"Are you looking for an office manager?" she asked.
"No. Not an office manager. But you never know. I may know of an opening that might suit you ... if you were interested."
Again, that semi-stare of hers, like she was trying to measure me ... or figure out what I was up to. At that moment, I was doing the same thing with myself. What was I up to?
"Okay. Thanks," she said, putting the card in her pocket.
Again, we thanked them for their companionship, and said goodbye.
"You get Doreen's phone number?" Paul asked as we got in the car.
"No. Didn't think of it."
"That's because you aren't thinking like a single guy yet."
"Could be. It looked like you got Carolyn's number, though."
"Oh yeah, I got that early. We're having dinner tonight, and then ... well ... who knows," he grinned.
"You don't waste any time, do you?"
"I knew within fifteen minutes that she was hot to trot. She packs a few extra pounds on her, but most of them are in very interesting places."
I shook my head. "You're right. I'm not thinking like a single guy. I think I've forgotten more than I remember about dating."
"This isn't dating, man ... this is hooking up," he smirked. "Dating comes when I decide if I want to get to know her even better."
"I think you and I have very different approaches."
"So, what did you think of Doreen? She seemed pretty uptight to me. Like you said, it took a while for her to lighten up."
"I thought we were in for a long afternoon when we first met, but after a while, she kind of relaxed and started to be herself. She seemed very suspicious of us ... me anyway. She might have some guy issues from a previous encounter."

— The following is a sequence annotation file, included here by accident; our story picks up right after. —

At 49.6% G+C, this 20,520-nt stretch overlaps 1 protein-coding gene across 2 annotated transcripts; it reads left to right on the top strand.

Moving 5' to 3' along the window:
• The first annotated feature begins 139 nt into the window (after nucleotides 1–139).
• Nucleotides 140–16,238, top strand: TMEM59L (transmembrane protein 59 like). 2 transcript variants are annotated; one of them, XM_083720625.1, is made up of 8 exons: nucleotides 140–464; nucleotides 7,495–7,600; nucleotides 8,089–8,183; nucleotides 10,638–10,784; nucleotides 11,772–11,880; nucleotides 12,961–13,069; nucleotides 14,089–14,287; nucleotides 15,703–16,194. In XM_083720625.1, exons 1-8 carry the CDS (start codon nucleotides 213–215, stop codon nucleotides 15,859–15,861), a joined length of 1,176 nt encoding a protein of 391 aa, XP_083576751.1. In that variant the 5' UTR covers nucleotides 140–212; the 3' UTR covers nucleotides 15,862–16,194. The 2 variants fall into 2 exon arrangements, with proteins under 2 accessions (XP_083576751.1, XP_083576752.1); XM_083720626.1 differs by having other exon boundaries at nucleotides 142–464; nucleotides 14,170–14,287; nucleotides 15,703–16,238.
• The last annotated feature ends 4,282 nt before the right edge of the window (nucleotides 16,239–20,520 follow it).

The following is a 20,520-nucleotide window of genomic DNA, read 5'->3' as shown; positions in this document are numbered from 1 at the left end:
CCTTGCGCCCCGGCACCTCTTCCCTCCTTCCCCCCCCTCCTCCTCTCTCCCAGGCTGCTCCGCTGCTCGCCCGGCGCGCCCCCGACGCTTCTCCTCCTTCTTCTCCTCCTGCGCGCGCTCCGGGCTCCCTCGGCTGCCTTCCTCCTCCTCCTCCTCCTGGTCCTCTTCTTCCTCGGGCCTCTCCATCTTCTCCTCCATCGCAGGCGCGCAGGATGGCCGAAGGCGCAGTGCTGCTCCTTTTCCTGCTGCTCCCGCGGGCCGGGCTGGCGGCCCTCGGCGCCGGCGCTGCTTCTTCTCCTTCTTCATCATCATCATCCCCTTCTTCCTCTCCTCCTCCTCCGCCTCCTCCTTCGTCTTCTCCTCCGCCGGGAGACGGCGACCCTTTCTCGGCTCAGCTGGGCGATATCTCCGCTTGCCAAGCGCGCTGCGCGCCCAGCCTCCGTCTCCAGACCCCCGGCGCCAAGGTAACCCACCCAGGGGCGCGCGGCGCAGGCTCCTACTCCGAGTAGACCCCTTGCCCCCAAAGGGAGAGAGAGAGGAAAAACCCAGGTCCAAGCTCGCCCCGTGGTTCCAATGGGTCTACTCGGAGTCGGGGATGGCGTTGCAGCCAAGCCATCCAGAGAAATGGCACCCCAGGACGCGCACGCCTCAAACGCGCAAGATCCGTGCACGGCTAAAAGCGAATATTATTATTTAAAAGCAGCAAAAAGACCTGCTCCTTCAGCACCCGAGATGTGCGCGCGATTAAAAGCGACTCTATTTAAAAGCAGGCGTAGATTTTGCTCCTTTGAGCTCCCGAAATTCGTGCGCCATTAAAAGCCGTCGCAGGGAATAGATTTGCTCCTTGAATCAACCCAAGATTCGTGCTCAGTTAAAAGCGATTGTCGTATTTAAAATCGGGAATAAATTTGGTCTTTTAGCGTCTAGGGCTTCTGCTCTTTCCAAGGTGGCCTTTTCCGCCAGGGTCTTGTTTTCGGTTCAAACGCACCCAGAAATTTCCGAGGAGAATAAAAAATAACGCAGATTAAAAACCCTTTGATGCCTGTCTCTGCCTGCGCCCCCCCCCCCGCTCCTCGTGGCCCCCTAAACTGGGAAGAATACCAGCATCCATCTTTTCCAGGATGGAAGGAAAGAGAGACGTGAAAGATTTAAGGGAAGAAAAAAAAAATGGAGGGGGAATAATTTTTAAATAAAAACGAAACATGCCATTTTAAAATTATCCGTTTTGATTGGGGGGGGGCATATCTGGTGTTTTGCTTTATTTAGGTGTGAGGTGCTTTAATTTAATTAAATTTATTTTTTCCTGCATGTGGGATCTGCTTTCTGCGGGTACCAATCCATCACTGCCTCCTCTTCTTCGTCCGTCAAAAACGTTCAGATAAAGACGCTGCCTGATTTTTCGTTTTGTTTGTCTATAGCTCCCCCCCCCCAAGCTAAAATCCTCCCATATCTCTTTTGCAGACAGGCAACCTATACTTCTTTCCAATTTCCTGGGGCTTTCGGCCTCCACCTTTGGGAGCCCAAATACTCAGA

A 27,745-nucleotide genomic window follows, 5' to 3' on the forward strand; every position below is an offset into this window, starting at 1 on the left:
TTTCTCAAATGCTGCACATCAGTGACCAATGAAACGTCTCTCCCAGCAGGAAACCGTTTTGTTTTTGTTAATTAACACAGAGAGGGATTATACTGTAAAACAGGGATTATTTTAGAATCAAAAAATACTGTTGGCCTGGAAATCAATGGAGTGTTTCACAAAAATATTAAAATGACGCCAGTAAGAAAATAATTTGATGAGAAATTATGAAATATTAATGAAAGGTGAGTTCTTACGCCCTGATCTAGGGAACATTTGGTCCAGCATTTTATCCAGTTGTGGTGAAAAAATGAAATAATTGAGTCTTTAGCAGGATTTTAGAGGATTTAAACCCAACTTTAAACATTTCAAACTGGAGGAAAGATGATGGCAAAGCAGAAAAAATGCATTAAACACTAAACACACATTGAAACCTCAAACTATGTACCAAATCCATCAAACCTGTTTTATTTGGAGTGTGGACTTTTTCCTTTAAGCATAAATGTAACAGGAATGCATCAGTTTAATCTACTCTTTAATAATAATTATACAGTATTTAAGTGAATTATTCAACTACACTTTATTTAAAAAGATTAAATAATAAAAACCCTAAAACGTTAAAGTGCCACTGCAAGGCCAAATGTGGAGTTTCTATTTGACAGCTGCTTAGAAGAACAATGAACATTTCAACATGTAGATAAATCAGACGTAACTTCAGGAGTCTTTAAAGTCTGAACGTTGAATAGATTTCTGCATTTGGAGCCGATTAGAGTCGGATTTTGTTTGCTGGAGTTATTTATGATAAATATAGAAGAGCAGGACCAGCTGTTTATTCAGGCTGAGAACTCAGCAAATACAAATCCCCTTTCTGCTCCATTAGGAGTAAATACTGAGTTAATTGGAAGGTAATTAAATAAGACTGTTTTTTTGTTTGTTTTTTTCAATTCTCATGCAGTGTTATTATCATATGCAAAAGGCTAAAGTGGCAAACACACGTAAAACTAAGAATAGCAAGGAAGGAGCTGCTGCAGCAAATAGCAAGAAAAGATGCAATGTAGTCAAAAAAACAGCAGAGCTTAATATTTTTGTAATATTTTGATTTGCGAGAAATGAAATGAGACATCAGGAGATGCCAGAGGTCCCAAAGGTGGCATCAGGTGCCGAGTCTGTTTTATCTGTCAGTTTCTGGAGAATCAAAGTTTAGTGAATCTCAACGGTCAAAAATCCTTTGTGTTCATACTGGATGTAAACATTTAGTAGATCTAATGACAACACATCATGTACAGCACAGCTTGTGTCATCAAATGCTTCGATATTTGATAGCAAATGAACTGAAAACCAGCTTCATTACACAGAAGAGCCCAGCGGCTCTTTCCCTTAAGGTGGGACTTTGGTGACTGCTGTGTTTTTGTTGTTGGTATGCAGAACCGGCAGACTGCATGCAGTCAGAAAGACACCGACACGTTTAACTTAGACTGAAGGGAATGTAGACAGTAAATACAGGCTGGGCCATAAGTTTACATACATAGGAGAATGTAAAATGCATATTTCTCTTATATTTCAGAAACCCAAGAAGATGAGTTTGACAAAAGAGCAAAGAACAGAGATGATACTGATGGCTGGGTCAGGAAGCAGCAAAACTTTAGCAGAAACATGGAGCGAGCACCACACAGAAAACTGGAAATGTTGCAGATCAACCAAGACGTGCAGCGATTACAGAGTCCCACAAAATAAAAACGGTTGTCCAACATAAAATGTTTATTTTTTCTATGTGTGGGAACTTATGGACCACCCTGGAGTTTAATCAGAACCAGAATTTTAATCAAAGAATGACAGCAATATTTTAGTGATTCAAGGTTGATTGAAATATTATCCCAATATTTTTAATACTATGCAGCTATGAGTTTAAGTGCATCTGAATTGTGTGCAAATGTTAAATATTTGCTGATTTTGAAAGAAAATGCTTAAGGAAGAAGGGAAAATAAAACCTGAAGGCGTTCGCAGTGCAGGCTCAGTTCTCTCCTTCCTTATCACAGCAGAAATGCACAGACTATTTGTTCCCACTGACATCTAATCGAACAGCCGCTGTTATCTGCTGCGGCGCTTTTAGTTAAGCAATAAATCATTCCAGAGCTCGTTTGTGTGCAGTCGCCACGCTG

"Yeah. That's possible. What was the business card thing all about?"
"Well, it was one way for her to get a hold of me if she wanted to. Also, she mentioned she wasn't very happy in her current job. I got the impression she could do a lot more than just run an office full of women. It got me thinking about what I needed to expand the business again. I was thinking more of an administrative manager than an office manager."
"She doesn't know squat about autobody I'll bet."
"No ... but that's not necessarily a deal breaker. I need some organizational skills just as much as shop talent. I'm doing everything myself, as you already know. She might be the right combination, plus strong enough to work in an all-male environment. Just thinkin' right now."
Thursday, June 25th, 11:45am
"Better Than New, Val speaking."
"Oh ... uhhm ... Hi Val, it's Doreen Gordon. We met at the golf course last Saturday."
"Yes, of course. How are you, Doreen?"
"Fine. I mean, okay, but to be honest, I'm about at my wit's end with this job. You said you might know about something that would suit me better. I wonder if we could meet and talk about it."
"Absolutely. What's convenient for you?"
"Well, I'd really rather not make it obvious around here that I'm looking. Can we meet after hours?"
"Sure, I understand. Look, why don't you come to the shop on Saturday morning, about ten o'clock. I can show you around and we can talk. Will that work for you?"
"Yes. That will be fine. Do I understand that this job would be at your company?"
"Yes. I'll tell you what I'm thinking when we meet. I think you've got the right credentials to handle what I'm looking for. It's just a matter of whether we both think it's a good fit."
"All right. I'll see you on Saturday morning at ten."
"I'll be here. Thanks for calling."